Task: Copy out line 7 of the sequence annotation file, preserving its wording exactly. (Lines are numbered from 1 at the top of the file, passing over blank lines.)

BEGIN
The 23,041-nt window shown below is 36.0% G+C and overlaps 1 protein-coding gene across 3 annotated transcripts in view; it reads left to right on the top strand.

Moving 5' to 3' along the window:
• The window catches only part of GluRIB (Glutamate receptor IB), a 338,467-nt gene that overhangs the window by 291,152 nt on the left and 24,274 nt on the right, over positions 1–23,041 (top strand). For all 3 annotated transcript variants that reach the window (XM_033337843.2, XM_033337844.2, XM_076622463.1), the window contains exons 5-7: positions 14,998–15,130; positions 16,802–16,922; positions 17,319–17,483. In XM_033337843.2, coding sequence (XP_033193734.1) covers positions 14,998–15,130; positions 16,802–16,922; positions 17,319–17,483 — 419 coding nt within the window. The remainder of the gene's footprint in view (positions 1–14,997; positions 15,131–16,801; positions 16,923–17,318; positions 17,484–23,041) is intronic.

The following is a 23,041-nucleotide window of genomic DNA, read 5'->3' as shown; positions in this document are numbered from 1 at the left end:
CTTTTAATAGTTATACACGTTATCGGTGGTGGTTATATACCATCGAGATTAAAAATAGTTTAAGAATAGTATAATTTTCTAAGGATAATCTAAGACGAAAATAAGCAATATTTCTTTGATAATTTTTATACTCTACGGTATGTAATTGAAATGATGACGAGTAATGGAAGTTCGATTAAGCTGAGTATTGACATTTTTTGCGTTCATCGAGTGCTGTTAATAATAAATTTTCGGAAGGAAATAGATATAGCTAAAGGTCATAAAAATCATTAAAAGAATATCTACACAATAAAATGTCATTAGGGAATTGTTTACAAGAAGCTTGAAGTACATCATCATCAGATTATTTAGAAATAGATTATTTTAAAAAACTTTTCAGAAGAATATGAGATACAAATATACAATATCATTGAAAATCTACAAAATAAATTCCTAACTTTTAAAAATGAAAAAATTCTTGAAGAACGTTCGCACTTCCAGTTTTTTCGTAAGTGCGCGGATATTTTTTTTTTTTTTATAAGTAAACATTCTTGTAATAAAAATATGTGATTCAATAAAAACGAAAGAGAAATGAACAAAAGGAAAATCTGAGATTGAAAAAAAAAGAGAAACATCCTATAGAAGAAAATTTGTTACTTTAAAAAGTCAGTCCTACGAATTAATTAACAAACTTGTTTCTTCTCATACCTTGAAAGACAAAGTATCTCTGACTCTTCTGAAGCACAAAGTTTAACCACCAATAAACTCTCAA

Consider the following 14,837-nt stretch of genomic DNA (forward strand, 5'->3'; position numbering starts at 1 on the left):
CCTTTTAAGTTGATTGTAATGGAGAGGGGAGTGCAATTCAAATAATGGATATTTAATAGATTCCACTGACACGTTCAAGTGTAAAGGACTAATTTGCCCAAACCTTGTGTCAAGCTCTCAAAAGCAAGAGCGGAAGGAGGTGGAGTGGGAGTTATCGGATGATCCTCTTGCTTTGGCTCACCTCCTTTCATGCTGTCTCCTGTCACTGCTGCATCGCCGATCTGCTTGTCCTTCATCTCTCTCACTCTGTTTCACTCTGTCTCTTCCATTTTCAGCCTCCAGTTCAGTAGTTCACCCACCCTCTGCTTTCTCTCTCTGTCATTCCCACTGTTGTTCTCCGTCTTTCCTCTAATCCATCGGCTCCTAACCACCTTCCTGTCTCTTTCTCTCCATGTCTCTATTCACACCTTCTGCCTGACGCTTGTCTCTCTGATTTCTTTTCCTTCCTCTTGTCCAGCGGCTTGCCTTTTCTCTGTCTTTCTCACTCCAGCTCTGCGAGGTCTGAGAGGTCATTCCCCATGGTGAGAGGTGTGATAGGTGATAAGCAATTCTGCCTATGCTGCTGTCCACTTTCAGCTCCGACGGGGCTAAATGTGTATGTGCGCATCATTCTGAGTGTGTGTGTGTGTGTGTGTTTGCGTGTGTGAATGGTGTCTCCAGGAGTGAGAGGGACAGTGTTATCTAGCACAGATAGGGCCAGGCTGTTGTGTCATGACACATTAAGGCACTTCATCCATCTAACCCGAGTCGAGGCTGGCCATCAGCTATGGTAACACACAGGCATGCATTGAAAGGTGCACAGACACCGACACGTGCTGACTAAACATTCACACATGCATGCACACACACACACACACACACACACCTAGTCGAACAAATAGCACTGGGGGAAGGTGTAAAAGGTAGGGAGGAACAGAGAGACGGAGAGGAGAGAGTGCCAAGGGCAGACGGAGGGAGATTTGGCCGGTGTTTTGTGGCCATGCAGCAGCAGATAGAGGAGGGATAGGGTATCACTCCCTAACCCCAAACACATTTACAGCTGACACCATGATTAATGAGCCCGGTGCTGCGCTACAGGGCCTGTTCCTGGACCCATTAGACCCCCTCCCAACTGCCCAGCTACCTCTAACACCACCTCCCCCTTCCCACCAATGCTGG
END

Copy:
CCTTTTAAGTTGATTGTAATGGAGAGGGGAGTGCAATTCAAATAATGGATATTTAATAGATTCCACTGACACGTTCAAGTGTAAAGGACTAATTTGCCCAAACCTTGTGTCAAGCTCTCAAAAGCAAGAGCGGAAGGAGGTGGAGTGGGAGTTATCGGATGATCCTCTTGCTTTGGCTCACCTCCTTTCATGCTGTCTCCTGTCACTGCTGCATCGCCGATCTGCTTGTCCTTCATCTCTCTCACTCTGTTTCACTCTGTCTCTTCCATTTTCAGCCTCCAGTTCAGTAGTTCACCCACCCTCTGCTTTCTCTCTCTGTCATTCCCACTGTTGTTCTCCGTCTTTCCTCTAATCCATCGGCTCCTAACCACCTTCCTGTCTCTTTCTCTCCATGTCTCTATTCACACCTTCTGCCTGACGCTTGTCTCTCTGATTTCTTTTCCTTCCTCTTGTCCAGCGGCTTGCCTTTTCTCTGTCTTTCTCACTCCAGCTCTGCGAGGTCTGAGAGGTCATTCCCCATGGTGAGAGGTGTGATAGGTGATAAGCAATTCTGCCTATGCTGCTGTCCACTTTCAGCTCCGACGGGGCTAAATGTGTATGTGCGCATCATTCTGAGTGTGTGTGTGTGTGTGTGTTTGCGTGTGTGAATGGTGTCTCCAGGAGTGAGAGGGACAGTGTTATCTAGCACAGATAGGGCCAGGCTGTTGTGTCATGACACATTAAGGCACTTCATCCATCTAACCCGAGTCGAGGCTGGCCATCAGCTATGGTAACACACAGGCATGCATTGAAAGGTGCACAGACACCGACACGTGCTGACTAAACATTCACACATGCATGCACACACACACACACACACACACACCTAGTCGAACAAATAGCACTGGGGGAAGGTGTAAAAGGTAGGGAGGAACAGAGAGACGGAGAGGAGAGAGTGCCAAGGGCAGACGGAGGGAGATTTGGCCGGTGTTTTGTGGCCATGCAGCAGCAGATAGAGGAGGGATAGGGTATCACTCCCTAACCCCAAACACATTTACAGCTGACACCATGATTAATGAGCCCGGTGCTGCGCTACAGGGCCTGTTCCTGGACCCATTAGACCCCCTCCCAACTGCCCAGCTACCTCTAACACCACCTCCCCCTTCCCACCAATGCTGG